Benson Kibiti, Director of Communications at Power for All
“At times, the catch is high yet we have nowhere to sell. If the county government revived the cold storage and fish value chain system, the prices of fish would fetch higher prices,” Fredrick Otieno, a fisherman on the western shores of Lake Victoria in Kenya says in an interview with the Business Daily. Otieno’s sentiments came after a cold storage plant funded by the European Union broke down in 2013. A day’s catch must be sold quickly or thrown away. For an industry that employs 12 million people (58% in the fishing and 42% in the processing sector) in Africa alone, lack of proper cold storage remains a serious problem for many fishing communities. In Sub-Saharan Africa, 16% of the total seafood loss occurs during post-harvest operations due to lack of proper cold storage, according to the Food and Agriculture Organization (FAO).
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The fisheries sector is crucial to food and nutrition security, and its importance is growing given the need for food security and access to nutritious food during this time of high stress and uncertainty due to COVID-19. There is a need for sustainable healthy diets which are crucial in protecting people’s immunity as well as functional food supply chains. As former International Food Policy Research Institute (IFPRI) Director General Shenggen Fan, writes, “COVID-19 is a health crisis. But it could also lead to a food security crisis if proper measures are not taken.”
According to the latest Africa’s Pulse, the World Bank’s bi-annual analysis of the state of the region’s economies, COVID-19 has the potential to create a severe food security crisis in the region, with agricultural production contracting between 2.6% and 7% in the scenario with trade blockages. Transport routes blockages are particularly obstructive for fresh food supply chains but also affect basic grains and staples.
The seafood supply chain is highly dependent on a well-functioning cold chain and just like any other chain, it’s only as strong as its weakest link. It’s highly dependent on electricity to power refrigerators and freezers to maintain the quality of frozen fish products. If the power supply is interrupted, the whole chain can be jeopardized. Access to reliable electricity is, therefore, one of the most critical requirements to ensure the safety and quality of seafood in any cold chain. In rural and remote areas that are dependent on fishing but are challenged by little or no access to grid electricity, deploying decentralized renewable energy (DRE) solutions such as mini-grids and solar-powered freezers and refrigerators can help to reduce losses.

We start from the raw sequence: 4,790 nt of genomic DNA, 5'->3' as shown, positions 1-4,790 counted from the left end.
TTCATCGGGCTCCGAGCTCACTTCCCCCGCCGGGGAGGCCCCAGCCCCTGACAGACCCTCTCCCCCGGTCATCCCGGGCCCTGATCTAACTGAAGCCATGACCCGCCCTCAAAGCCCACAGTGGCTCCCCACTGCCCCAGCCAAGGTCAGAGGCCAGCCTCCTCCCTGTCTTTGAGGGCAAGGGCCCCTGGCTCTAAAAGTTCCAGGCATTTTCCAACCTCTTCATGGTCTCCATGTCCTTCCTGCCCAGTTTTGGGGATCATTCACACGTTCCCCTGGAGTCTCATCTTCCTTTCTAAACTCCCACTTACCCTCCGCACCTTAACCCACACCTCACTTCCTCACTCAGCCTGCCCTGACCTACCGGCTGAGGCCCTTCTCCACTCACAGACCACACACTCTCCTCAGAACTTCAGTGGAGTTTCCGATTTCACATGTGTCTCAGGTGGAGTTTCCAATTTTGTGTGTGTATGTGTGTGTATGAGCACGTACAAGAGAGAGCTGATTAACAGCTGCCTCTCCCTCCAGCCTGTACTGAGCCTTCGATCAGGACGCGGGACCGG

Fish and seafood loss and waste is shockingly high at over a third of all fish and seafood caught or farmed. Illustration by Mark Garrison, data from the FAO
Innovation is already happening across the continent. In Mozambique, Winrock International’s GreenTech project is working with SunDanzer Refrigeration to develop solar chilling products for use by artisanal fish traders. In Ghana, a Munich-based solar system provider Redavia recently installed a 90 kW solar PV system at Movelle’s cold storage facility for frozen fish products while in Nigeria, ColdHubs has deployed solar-powered cold rooms for coastal communities in Niger-Delta region to serve more than 200 fishermen and retailers. In Somalia, Power OffGrid plans to build a solar-powered ice block making plant and a cold-storage facility in Cadale region, North of Mogadishu. “Lack of electricity to power cold storage facilities has kept fishermen fearful of rotting fish, or selling their catch at reduced prices in the afternoon before they turn sour,” said Abdullahi Malin, co-founder, and chief technology officer of Power Offgrid.
In the Islands of Lake Victoria in East Africa, local fishermen had been unable to organize the cold-chain and logistics to supply Tilapia to demand centers in Dar Es Salaam. JUMEME, a solar mini-grid company, is closing this gap. The company purchases Tilapia from local fishermen paying fair prices making this business attractive to more and more fishermen, cleans the fish, deep-freezes the Tilapia using its locally generated mini-grid electricity, packs it in cooler boxes, delivers it via ferries to the mainland and onwards via lorries to wholesalers in Dar Es Salaam where the Tilapia is sold with a margin. Jumeme has created 60 permanent jobs for its employees, and over 45 fishermen are earning revenue from the business leading to increased income to 500 people in 108 households.
In Kisaba Village, located on Bukasa Island in Uganda, 90% of the income generated in the village is fishing related. Most people rely on flake ice as the main tool for preservation during handling and transport. But getting flake ice is not a simple task. Most fishmongers need to buy flake ice in Entebbe and travel six hours back to Kisaba village for use. This process is inefficient and costly. The United Nations Capital Development Fund (UNCDF) launched the Ssese Islands Mini-grid Project in 2018. The 100kW solar mini-grid helps offset the costs of ice by selling locally-made, lower-cost flaked ice to island fishers. As a result, fishmongers save an average of USD 2 per bag of ice. They also save time and saw about a 35% reduction in post-harvest losses.
The deployment of solar power in the seafood supply chain will not just enhance food security, it will also allow communities that are highly dependent on fishing to earn more. Besides improving economic gains through safe and expanded market connectivity, solar-powered cold-chains can help improve the resilience of fish farmers and the rural communities in which they are located. Without a reliable source of energy, the opportunity to increase incomes will remain unrealised.